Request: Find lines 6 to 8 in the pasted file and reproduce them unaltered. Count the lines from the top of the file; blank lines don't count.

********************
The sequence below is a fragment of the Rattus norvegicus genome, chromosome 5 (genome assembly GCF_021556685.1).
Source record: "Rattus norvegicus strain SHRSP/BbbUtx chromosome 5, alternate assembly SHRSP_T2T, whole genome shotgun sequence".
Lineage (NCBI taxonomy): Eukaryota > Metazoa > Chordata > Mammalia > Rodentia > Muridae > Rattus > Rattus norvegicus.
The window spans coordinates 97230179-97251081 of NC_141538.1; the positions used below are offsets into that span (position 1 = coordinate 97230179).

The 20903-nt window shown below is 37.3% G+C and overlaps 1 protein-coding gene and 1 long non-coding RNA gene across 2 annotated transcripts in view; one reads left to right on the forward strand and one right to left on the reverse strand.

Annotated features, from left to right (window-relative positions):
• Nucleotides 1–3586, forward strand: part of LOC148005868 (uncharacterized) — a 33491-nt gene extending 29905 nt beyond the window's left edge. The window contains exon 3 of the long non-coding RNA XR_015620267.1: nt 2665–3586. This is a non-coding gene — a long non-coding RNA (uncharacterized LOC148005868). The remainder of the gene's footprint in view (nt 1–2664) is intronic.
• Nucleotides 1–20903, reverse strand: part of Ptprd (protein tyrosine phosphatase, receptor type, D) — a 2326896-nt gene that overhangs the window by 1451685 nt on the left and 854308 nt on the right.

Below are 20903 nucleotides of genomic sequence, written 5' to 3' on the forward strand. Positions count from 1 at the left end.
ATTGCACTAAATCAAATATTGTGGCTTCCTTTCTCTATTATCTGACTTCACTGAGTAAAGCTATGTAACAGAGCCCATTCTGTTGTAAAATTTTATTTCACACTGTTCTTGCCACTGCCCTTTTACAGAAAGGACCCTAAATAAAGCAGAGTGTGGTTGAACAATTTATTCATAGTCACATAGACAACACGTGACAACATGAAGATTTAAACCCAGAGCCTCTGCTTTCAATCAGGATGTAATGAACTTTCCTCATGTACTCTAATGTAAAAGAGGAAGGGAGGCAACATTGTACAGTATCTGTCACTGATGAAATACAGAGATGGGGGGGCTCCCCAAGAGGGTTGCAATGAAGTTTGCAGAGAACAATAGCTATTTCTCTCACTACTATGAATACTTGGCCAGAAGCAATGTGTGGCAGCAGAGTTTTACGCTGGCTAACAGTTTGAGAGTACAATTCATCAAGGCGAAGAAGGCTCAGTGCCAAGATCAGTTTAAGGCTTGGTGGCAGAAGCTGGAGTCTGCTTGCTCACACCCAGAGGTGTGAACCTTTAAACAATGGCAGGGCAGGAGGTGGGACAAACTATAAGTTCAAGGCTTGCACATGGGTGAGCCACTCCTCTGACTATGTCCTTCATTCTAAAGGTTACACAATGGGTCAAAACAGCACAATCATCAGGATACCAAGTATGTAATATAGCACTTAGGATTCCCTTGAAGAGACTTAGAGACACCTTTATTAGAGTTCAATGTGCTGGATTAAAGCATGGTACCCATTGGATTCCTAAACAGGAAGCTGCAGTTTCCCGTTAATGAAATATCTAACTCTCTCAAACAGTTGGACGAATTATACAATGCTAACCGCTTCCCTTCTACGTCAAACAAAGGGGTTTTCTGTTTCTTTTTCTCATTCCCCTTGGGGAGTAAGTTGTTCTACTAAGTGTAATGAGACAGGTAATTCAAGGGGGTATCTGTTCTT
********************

Annotated features, from left to right (window-relative positions):
• Nucleotides 1–3586, forward strand: part of LOC148005868 (uncharacterized) — a 33491-nt gene extending 29905 nt beyond the window's left edge. The window contains exon 3 of the long non-coding RNA XR_015620267.1: nt 2665–3586. This is a non-coding gene — a long non-coding RNA (uncharacterized LOC148005868). The remainder of the gene's footprint in view (nt 1–2664) is intronic.
• Nucleotides 1–20903, reverse strand: part of Ptprd (protein tyrosine phosphatase, receptor type, D) — a 2326896-nt gene that overhangs the window by 1451685 nt on the left and 854308 nt on the right.